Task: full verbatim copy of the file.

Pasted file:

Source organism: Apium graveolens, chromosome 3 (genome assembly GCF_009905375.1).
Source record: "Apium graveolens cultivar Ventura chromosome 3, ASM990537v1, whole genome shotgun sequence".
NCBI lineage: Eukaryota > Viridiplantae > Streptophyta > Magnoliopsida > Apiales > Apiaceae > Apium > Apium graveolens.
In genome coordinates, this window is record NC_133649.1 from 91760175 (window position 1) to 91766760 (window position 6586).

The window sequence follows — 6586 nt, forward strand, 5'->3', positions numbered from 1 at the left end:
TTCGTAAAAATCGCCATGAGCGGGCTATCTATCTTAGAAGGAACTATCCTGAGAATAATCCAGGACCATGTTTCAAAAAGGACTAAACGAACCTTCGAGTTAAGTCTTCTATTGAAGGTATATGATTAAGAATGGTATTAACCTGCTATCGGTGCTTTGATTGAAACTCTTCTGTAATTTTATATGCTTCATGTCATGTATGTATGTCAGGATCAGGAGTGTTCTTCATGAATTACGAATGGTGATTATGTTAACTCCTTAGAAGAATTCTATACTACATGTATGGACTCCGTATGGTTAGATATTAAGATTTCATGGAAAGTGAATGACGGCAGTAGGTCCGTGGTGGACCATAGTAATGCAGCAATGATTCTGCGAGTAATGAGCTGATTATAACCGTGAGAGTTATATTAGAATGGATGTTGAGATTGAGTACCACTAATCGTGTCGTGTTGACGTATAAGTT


Source organism: Apium graveolens, chromosome 3 (genome assembly GCF_009905375.1).
Source record: "Apium graveolens cultivar Ventura chromosome 3, ASM990537v1, whole genome shotgun sequence".
NCBI lineage: Eukaryota > Viridiplantae > Streptophyta > Magnoliopsida > Apiales > Apiaceae > Apium > Apium graveolens.
In genome coordinates, this window is record NC_133649.1 from 91760175 (window position 1) to 91766760 (window position 6586).

The window sequence follows — 6586 nt, forward strand, 5'->3', positions numbered from 1 at the left end:
TTCGTAAAAATCGCCATGAGCGGGCTATCTATCTTAGAAGGAACTATCCTGAGAATAATCCAGGACCATGTTTCAAAAAGGACTAAACGAACCTTCGAGTTAAGTCTTCTATTGAAGGTATATGATTAAGAATGGTATTAACCTGCTATCGGTGCTTTGATTGAAACTCTTCTGTAATTTTATATGCTTCATGTCATGTATGTATGTCAGGATCAGGAGTGTTCTTCATGAATTACGAATGGTGATTATGTTAACTCCTTAGAAGAATTCTATACTACATGTATGGACTCCGTATGGTTAGATATTAAGATTTCATGGAAAGTGAATGACGGCAGTAGGTCCGTGGTGGACCATAGTAATGCAGCAATGATTCTGCGAGTAATGAGCTGATTATAACCGTGAGAGTTATATTAGAATGGATGTTGAGATTGAGTACCACTAATCGTGTCGTGTTGACGTATAAGTT